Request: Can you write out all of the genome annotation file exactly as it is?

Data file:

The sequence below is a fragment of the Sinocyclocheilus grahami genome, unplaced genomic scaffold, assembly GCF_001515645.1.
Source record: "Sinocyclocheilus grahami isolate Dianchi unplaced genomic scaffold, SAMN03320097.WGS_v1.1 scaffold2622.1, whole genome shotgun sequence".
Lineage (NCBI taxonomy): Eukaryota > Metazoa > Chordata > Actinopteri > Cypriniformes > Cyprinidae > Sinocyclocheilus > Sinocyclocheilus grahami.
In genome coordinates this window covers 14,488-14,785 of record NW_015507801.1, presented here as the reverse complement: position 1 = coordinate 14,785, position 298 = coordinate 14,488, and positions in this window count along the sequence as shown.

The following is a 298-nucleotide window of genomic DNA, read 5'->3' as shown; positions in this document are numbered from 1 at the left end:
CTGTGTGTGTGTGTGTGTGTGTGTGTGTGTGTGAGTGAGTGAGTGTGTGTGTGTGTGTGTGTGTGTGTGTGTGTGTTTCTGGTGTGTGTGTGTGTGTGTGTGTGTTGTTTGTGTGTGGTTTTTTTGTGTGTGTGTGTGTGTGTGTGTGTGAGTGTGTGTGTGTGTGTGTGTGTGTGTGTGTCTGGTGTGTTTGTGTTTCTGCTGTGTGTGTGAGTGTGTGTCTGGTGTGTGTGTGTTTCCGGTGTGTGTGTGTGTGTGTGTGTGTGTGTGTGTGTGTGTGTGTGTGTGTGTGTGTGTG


The sequence below is a fragment of the Sinocyclocheilus grahami genome, unplaced genomic scaffold, assembly GCF_001515645.1.
Source record: "Sinocyclocheilus grahami isolate Dianchi unplaced genomic scaffold, SAMN03320097.WGS_v1.1 scaffold2622.1, whole genome shotgun sequence".
Lineage (NCBI taxonomy): Eukaryota > Metazoa > Chordata > Actinopteri > Cypriniformes > Cyprinidae > Sinocyclocheilus > Sinocyclocheilus grahami.
In genome coordinates this window covers 14,488-14,785 of record NW_015507801.1, presented here as the reverse complement: position 1 = coordinate 14,785, position 298 = coordinate 14,488, and positions in this window count along the sequence as shown.

The following is a 298-nucleotide window of genomic DNA, read 5'->3' as shown; positions in this document are numbered from 1 at the left end:
CTGTGTGTGTGTGTGTGTGTGTGTGTGTGTGTGAGTGAGTGAGTGTGTGTGTGTGTGTGTGTGTGTGTGTGTGTGTTTCTGGTGTGTGTGTGTGTGTGTGTGTGTTGTTTGTGTGTGGTTTTTTTGTGTGTGTGTGTGTGTGTGTGTGTGAGTGTGTGTGTGTGTGTGTGTGTGTGTGTGTCTGGTGTGTTTGTGTTTCTGCTGTGTGTGTGAGTGTGTGTCTGGTGTGTGTGTGTTTCCGGTGTGTGTGTGTGTGTGTGTGTGTGTGTGTGTGTGTGTGTGTGTGTGTGTGTGTGTG